Colorado passes 2021 election risk limitation audit


Routt County Clerk and Recorder Kim Bonner retrieves the ballots the Colorado Secretary of State chose to have audited in the statewide risk mitigation audit earlier this this month.
Dylan Anderson / Steamboat Pilot and Today

The election buzz has set in and the county’s new elected officials are already or will soon be settling into their new roles – even though the last seat of the South Routt County School Board has kept the suspense going beyond the night of the elections.

The outcome of that race was delayed until the ballots were completely healed, allowing a voter for up to eight days after the election to correct an error that led to their ballot being is not initially counted.

However, even when all the ballots have been counted and the results are finalized, the job of an electoral judge is not finished.

After each election, Colorado performs a Voting Risk Limiting Audit, which aims to ensure statistical confidence in the election outcome and that the winners produced by the voting system reflect the one voters have chosen.

Every county in the state – except for two that count the votes by hand – participates in the audit, and the state as a whole must meet the risk limit; otherwise, each county must start over.

“We were one of the first states to have it implemented,” Routt County and Record Clerk Kim Bonner said earlier this month during the audit. “Other states are following suit because voters need to be assured that the result is correct.”

The audit has a risk limit of 3%, which means that if an election had an incorrectly reported result, the audit would detect the error 97 times out of 100. Once passed, the audit “offers a very good level of evidence “that the reported result was correct, according to the Colorado Secretary of State.

During the counting, a lot and ballot number are assigned to them, which allows them to be identified among the other ballots collected, which at this stage do not contain the name of the voter. This information is then uploaded to the Colorado Secretary of State’s office.

The Secretary of State selects a number of bulletins to audit, or control. The ballots are chosen at random and must be collected from the various blue metallic ballot boxes in which they are placed once counted. To get the initial random number needed for the system to select ballots, officials roll 20 10-sided dice at a public meeting.

Routt County was required to verify 63 ballots, which meant Bonner and election coordinator Sara Williams had to pick them out of the dozen boxes that contained the county’s 9,577 votes in that election. year.

“It’s completely random as to how many each county has, and it may be the complete opposite of what you think,” Bonner said.

The ballot is then given to another team because, during the initial counting of the votes, both Bonner and Williams were assisting in the adjudication of various ballots. Verification requires that another person inspect the ballot a second time.

Election judges must also be different, although there is always one for each party, such as when counting the votes.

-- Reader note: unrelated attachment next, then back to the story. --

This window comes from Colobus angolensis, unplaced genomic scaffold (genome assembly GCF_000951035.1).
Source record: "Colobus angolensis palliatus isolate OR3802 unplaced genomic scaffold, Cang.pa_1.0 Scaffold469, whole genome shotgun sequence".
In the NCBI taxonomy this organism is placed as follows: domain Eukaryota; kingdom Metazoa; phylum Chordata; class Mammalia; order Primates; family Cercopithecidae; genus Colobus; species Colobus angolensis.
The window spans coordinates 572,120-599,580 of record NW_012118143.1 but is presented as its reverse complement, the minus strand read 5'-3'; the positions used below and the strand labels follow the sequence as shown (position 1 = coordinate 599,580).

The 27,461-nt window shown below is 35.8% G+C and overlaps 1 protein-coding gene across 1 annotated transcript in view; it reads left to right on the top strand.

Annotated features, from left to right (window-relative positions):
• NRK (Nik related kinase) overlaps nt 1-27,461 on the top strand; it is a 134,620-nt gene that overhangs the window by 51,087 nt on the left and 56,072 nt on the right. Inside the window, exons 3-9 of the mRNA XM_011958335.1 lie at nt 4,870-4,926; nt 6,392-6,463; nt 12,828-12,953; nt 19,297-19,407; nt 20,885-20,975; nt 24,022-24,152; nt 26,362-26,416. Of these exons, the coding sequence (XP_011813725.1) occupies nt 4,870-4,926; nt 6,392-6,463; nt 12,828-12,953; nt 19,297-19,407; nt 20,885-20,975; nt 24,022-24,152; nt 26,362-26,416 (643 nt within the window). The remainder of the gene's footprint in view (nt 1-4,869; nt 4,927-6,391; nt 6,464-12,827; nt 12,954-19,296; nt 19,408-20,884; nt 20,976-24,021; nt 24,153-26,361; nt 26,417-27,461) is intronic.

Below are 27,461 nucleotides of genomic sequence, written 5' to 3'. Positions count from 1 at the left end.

Jenny Thomas, Deputy Chief Clerk and County Recorder, sits at a computer where she enters the results that election judges inspect on the ballot into the Secretary of State’s system.

Democratic Election Judge Nancy Perricone and Republican Election Judge Barb Ficke inspect each ballot and relay the results to Thomas. The state is specifically looking at a statewide race, Proposition 119, and a local race, the District 1 race for the Steamboat Springs Council. Yet they enter the entire ballot into the system.

The state passed the audit on the first try last week, giving voters confidence that the result is correct.

Statewide, the audit found about 40 discrepancies, including one in Routt County, according to the secretary of state’s office. On this ballot, the voting machine read a stray mark in the bubble for James Hoff as a vote for him in the South Routt District 3 School Board race, where he ran unopposed.

When they were judged during the audit, Perricone and Ficke determined that it was not an intentional vote.

“It’s basically a gap between how it was judged and how the machine read it,” Bonner said, giving an example of the gap. “There is a minimum of space to fill in this oval. For example, if there was a check that you thought didn’t fill enough space, and you rated it one way, but the machine counted it, that would be a discrepancy. “

After the audit is complete, the county is required to keep the ballots for 25 months. They are kept in a vault in the basement of the courthouse which is under constant video surveillance, as is the room where the initial count and audit take place.

If anyone is skeptical about the validity or security of the election, Bonner suggests that he become an election judge to see what steps are taken to ensure security.

“I feel we are safe; our county has been fantastic, ”said Ficke.

“I was blown away when I started working here how careful it is,” added Perricone. “Get off your couch and volunteer. “


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